I’ve talked before about other people’s stories sometimes being your stories too, and that sounds so simplistic but I don’t know how else to say it. This was one of those moments when stories converged, and later, it was also the moment that made me understand I was always going to fail at describing the world. It was only ever going to be approximate, and all I could do was try, and after that, try harder.

And I hated The Old Man and the Sea, but suddenly I understood Hemingway, what he meant about the dignity of icebergs. How it’s due to seven eighths of them always being underwater.

*By junior year, I’d mostly abandoned the field-guide format. Even though I recorded Gatsby’s contributions to class discussion on a fairly regular basis, it wasn’t until I’d observed him at close range for almost a semester that I finally got around to writing an actual introduction.

**I don’t want you to get the wrong idea. Gatsby wasn’t virtuous or noble—he wasn’t one of the good guys. But this pronouncement stands, at least: he was always nice to me.

22 thoughts on “Gatsby

  1. Brenna, I know you get this all the time from other readers and commenters, but your writing is so incredible and fascinating and just makes sense. If that makes sense. ^_^ I’ve been reading your blog for a while (but never left a message before) and each post leaves me wanting to read more. Also, I’m really looking forward to your book. *squee*
    Taure

    • Hi Taure, I’m so glad that you stopped in to comment! I’m glad you like the posts, because I like writing them :) and I really like the discussions that tend to come out of them. I just think people’s stories are so interesting, and I love when I can share them with other people who think they’re interesting too!

    • No, Jessica—thank you for reading them :) (It took me a ridiculously long time to figure out what my blog should look like and what I had to say and then one day it hit me, “Hey, I’ve always had a *lot* to say and just never said it!”)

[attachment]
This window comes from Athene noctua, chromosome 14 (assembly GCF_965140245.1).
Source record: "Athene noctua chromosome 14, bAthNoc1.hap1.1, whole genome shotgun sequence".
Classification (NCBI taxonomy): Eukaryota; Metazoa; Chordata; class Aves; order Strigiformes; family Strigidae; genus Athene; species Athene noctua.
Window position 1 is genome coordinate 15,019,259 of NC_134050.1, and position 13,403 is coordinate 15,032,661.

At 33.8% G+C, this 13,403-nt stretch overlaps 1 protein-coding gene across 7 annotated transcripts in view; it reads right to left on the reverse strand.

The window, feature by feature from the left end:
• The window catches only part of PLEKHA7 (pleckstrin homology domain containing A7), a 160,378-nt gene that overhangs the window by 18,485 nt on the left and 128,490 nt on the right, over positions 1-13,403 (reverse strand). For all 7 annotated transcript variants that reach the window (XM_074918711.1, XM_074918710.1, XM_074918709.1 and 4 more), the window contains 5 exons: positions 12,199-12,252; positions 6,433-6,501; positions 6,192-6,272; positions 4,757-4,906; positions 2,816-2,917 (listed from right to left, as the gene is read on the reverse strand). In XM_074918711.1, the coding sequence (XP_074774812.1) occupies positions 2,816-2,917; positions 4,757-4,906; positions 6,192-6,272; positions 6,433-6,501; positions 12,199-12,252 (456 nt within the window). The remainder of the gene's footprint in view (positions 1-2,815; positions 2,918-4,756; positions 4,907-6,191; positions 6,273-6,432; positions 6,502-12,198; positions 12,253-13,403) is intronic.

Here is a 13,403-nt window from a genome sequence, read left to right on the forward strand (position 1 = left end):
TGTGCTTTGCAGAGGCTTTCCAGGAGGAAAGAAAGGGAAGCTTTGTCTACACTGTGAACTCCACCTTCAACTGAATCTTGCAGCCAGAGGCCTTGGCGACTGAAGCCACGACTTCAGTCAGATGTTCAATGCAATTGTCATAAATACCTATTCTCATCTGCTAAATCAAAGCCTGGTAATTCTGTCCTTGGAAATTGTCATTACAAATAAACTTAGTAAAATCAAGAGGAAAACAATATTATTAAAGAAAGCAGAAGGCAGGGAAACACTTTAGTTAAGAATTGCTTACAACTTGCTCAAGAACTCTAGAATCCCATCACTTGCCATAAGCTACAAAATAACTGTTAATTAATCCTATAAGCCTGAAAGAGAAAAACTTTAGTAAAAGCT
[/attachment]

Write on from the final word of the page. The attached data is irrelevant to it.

2. I often feel lost and isolated when I read these posts. There’s an elegant symmetry to your writing that creates tension. It’s magical really. Seductive. I’m a little in awe of you. It’s like your writing is watching the reader. Love your work.
    I know my life’s a pain and but a span
    I know my sense is mocked with everything;
    And to conclude, I know myself a man
    Which is a proud and yet a wretched thing.
    From Nosce Teipsum ~ Sir John Davies

  3. Young Brenna reminds me of a quietier, less sarcastic Daria, which is a show I absolutely adored.
    I would read/watch anything based on these tales with relish. And maybe mustard.

    • Bob, I LOVED Daria! (Though I definitely lacked her bite.) However, my senior year, I had a fantastic friend who looked, thought, and talked like her—absolutely entertaining, but you never wanted to be on her bad side!

  4. Beautiful and brutal, like all your high school stories.
    Listening to The Old Man and The Sea audiotape (narrated by Charlton Heston, no less) in a dark, 98 degree classroom the last week of freshman year remains one of the longest and most hellish experiences of my schooling.

    • Okay, I have to say, the fact that it was Charlton Heston actually makes that kind of awesome in a really surreal and terrible way.
      Also, as much as I hated the book, the week, the class, I do have one small, sweet memory of it: I was clearly not the first person to have the Old Man and the Sea Problem, and someone before me had drawn extremely laborious and detailed little flip-books on all the corners, so I spent two days passive-aggressively riffling my pages to see a stick-man dunk a basketball, win a race, walk over the top of a chair like Buster Keaton, and leap into bed with a waiting stick-girl to have vigorous stick-sex.
      I’ve always wished I could find that flip-book artist and personally thank them.

      • It was almost a redeeming quality, though it didn’t make it any less sophoric. We did have some fun trying to mimic his epic pronunciation of “the great DiMaggio”, though.
        That’s rather amazing. I love strange graffiti and commentary.

        • Ah, the great DiMaggio. And his bone-spur. Wow, I’m having flashbacks now of how much I hate that book :)
          We also did a lot of listening to audio performances in that class. In a dark room. While sleeping.

  5. I have such a soft spot for good voice-over. Back when I was in high school, MTV would sometimes play reruns of My So-Called Life in the afternoons and my sister and I would watch them and mock them and make fun of how earnest and improbable everyone was—and then I just saw that show again recently and was like, “Wow, it . . . actually kind of *was* like that. Who knew?”